Apr 12, 2014
9
East Yorkshire
Out of the Frying Pan...

Thanks to all for the helpful replies. There's something to learn in all of them.

Last Tuesday was a very busy day, but through a combination of our preparation, persistence and sheer good luck Mum ended the day in a care home 6 miles from here.

The preparation was the research we'd done on local care homes a year ago. We (me and K, my wife and constant support throughout all this) had a shortlist of three close to here. We kept detailed notes of each visit.

The persistence was in deciding to have one last go at getting Mum into a home near here straight away, rather than her having a move to one near the hospital then another move in a few weeks. We knew that it would be hard to get her to settle anywhere, so one move was better than two.

The good luck was that our second call to a local home produced a result. They had a place. Dementia, poor mobility, incontinence -- all no problem "We deal with those all the time".

The day went like this:
9:00 Calls to the hospital social team to talk to the worker responsible (new to the case) and tell her what we were doing. No local transfer without my express authority.
Calls to local care homes. We find a possible place.
11:00 A visit to the care home with a place to discuss Mum's needs and have another look round. It confirmed our impression that it was a professionally run and very caring place. All the staff we met were lovely, all the residents content. They would take Mum that evening and check her discharge papers on arrival.

12:00 Confirm plans with hospital and insist that all discharge arrangements - paperwork, tablets etc - would be ready for 3pm.

13:00 Set off for Mum's home to collect clothes for her to wear on discharge and to take to the home.

14:15 Arrive at Mum's house to sort through her 30 year nothing thrown away collection of clothes, assisted by a good friend of hers who has helped her for many years.

15:30 Arrive on the ward. Everything is in order. Mum is dressed by her nurse and put into a chair for us to wheel to the car. I tell Mum she is coming home with us, as the doctors say that she needs 24 hour care.

16:15 Leave to drive back here. Mum thinks she is being discharged following an accident she had 13 years ago. She has no idea about her present condition or needs, or that she's been having carers at home for over a year.

17:30 Arrive at the care home. "This isn't your house"! "No Mum, it's a nursing home to look after you until you are well enough to go home." Mum is desperate for the toilet so goes in, to be greeted by the lovely assistant manager who takes Mum to the toilet and generally looks after her.

While Mum had a cup of tea and a biscuit the staff check the paperwork. Everything is in order, and they will take over getting her settled straight away. It is all done in a warm and welcoming manner. Mum now realises she is being left and becomes increasingly grumpy. "I'm not stopping here!!" We all tell her it is only for a couple of weeks until she gets strong enough to go home. "I'm not giving up my home" she says. Of course not.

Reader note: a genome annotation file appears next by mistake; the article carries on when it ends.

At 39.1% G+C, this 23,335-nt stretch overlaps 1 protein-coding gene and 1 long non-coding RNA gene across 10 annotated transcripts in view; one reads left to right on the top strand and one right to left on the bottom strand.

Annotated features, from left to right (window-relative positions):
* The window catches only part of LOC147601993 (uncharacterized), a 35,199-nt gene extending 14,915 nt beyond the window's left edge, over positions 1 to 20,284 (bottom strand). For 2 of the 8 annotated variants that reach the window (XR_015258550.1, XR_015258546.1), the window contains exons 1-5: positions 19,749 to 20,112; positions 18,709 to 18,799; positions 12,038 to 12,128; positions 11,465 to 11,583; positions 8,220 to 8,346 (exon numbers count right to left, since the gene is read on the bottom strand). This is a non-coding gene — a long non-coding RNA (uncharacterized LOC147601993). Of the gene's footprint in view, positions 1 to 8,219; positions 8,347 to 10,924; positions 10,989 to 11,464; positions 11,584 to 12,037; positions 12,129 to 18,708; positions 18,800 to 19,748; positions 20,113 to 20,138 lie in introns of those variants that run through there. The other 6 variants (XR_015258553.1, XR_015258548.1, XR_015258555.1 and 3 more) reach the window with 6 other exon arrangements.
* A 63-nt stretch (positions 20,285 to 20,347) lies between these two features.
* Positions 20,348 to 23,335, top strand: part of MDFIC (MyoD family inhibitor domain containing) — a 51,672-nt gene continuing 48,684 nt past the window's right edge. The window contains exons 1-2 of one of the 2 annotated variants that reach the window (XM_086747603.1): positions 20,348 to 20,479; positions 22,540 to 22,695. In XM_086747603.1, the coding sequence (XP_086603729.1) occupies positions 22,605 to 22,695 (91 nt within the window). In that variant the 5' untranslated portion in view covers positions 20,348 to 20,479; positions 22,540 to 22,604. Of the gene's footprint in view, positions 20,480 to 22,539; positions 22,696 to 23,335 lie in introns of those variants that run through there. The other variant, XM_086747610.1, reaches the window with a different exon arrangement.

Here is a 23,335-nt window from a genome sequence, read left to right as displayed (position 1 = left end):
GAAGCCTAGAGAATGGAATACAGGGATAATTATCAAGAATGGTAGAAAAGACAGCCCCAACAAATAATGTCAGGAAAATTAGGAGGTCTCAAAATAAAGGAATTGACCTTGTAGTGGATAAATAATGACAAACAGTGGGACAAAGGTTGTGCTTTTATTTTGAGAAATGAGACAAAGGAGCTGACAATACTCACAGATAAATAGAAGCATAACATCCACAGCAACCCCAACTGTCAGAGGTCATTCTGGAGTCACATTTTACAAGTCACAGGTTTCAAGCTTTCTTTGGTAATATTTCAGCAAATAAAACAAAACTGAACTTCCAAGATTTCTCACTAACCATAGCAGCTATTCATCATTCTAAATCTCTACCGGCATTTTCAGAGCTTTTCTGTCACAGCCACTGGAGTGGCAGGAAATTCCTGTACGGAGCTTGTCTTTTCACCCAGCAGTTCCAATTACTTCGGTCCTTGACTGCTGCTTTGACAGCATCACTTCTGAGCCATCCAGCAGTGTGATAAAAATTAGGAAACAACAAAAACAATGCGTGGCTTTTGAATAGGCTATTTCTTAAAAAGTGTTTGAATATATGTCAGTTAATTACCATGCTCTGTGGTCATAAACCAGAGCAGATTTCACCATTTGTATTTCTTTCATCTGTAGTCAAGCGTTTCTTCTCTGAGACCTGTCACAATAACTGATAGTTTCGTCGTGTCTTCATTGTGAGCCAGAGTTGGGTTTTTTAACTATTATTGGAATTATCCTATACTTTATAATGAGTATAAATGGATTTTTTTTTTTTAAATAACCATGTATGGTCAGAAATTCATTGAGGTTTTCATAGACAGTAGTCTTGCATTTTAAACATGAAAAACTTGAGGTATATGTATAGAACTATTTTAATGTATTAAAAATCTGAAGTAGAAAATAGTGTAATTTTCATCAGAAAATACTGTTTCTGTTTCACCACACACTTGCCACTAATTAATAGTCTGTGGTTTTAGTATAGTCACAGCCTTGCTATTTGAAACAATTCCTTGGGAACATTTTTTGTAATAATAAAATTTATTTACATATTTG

So then we leave her in their care. We know from our earlier discussions that they prefer family not to visit until they get her settled, which could be a week or so.

We drive the 6 miles home, happy that we've done all we could to get her to the best place possible. She won't be going home ever again, and that makes me very sad. We both lose a lot, but it can't be helped. She needs the care. From what we've seen, we're as sure as we can be that she'll get it.
 

janemit

Registered User
Sep 7, 2014
30
Pleased things have worked out well for you. It is very sad when our parents are unable to care for themselves and very hard for them too. Mum has been in her residential home since March and they have looked after very well but is so hard when you go through so many emotions with them.
Hope everything works out well
 

nicoise

Registered User
Jun 29, 2010
1,806
Dear Tumley Snuffin,

Thanks for your update - I do hope things work out for your mum and your family with this move, and that at sometime she may come to settle and accept the home.

Good luck :)
 

clareglen

Registered User
Jul 9, 2013
318
Cumbria
Well done. I feel like I'm grieving, with mum being in a home, even though she's not dead and I know it's the best place for her. Even though I feel like this it is a 100 times better than when I was caring for her myself. She had hospital appt last week & this week too so that's not good as she's getting so frail for me to get her out & into car. I hope I get used to it. It feels like I'm in limbo. The long goodbye they call it.